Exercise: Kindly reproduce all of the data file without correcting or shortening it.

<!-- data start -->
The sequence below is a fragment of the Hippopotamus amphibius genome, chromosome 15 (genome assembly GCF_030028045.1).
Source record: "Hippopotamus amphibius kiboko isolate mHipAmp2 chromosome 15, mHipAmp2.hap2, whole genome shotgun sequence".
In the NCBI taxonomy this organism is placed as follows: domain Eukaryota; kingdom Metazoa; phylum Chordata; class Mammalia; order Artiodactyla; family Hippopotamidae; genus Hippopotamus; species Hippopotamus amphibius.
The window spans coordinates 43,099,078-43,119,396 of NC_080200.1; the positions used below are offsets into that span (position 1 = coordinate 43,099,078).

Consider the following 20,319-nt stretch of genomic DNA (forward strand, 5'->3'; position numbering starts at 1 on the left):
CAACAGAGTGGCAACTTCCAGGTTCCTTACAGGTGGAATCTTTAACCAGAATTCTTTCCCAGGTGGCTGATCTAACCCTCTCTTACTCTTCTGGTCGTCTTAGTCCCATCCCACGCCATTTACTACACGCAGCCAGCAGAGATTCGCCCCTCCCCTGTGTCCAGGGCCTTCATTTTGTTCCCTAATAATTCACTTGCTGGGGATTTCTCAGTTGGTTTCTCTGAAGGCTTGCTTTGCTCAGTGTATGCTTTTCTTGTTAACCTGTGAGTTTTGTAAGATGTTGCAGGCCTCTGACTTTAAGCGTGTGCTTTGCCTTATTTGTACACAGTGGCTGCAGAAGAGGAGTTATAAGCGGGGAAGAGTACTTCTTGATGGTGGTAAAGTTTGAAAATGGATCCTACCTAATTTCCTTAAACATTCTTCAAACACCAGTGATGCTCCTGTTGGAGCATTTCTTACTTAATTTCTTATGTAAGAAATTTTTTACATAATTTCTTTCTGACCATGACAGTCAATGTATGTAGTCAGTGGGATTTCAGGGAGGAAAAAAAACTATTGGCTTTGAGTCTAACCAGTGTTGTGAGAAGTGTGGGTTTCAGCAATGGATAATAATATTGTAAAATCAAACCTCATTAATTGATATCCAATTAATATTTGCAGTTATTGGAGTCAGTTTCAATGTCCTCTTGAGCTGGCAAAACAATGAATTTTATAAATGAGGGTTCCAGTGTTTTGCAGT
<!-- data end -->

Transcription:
The sequence below is a fragment of the Hippopotamus amphibius genome, chromosome 15 (genome assembly GCF_030028045.1).
Source record: "Hippopotamus amphibius kiboko isolate mHipAmp2 chromosome 15, mHipAmp2.hap2, whole genome shotgun sequence".
In the NCBI taxonomy this organism is placed as follows: domain Eukaryota; kingdom Metazoa; phylum Chordata; class Mammalia; order Artiodactyla; family Hippopotamidae; genus Hippopotamus; species Hippopotamus amphibius.
The window spans coordinates 43,099,078-43,119,396 of NC_080200.1; the positions used below are offsets into that span (position 1 = coordinate 43,099,078).

Consider the following 20,319-nt stretch of genomic DNA (forward strand, 5'->3'; position numbering starts at 1 on the left):
CAACAGAGTGGCAACTTCCAGGTTCCTTACAGGTGGAATCTTTAACCAGAATTCTTTCCCAGGTGGCTGATCTAACCCTCTCTTACTCTTCTGGTCGTCTTAGTCCCATCCCACGCCATTTACTACACGCAGCCAGCAGAGATTCGCCCCTCCCCTGTGTCCAGGGCCTTCATTTTGTTCCCTAATAATTCACTTGCTGGGGATTTCTCAGTTGGTTTCTCTGAAGGCTTGCTTTGCTCAGTGTATGCTTTTCTTGTTAACCTGTGAGTTTTGTAAGATGTTGCAGGCCTCTGACTTTAAGCGTGTGCTTTGCCTTATTTGTACACAGTGGCTGCAGAAGAGGAGTTATAAGCGGGGAAGAGTACTTCTTGATGGTGGTAAAGTTTGAAAATGGATCCTACCTAATTTCCTTAAACATTCTTCAAACACCAGTGATGCTCCTGTTGGAGCATTTCTTACTTAATTTCTTATGTAAGAAATTTTTTACATAATTTCTTTCTGACCATGACAGTCAATGTATGTAGTCAGTGGGATTTCAGGGAGGAAAAAAAACTATTGGCTTTGAGTCTAACCAGTGTTGTGAGAAGTGTGGGTTTCAGCAATGGATAATAATATTGTAAAATCAAACCTCATTAATTGATATCCAATTAATATTTGCAGTTATTGGAGTCAGTTTCAATGTCCTCTTGAGCTGGCAAAACAATGAATTTTATAAATGAGGGTTCCAGTGTTTTGCAGT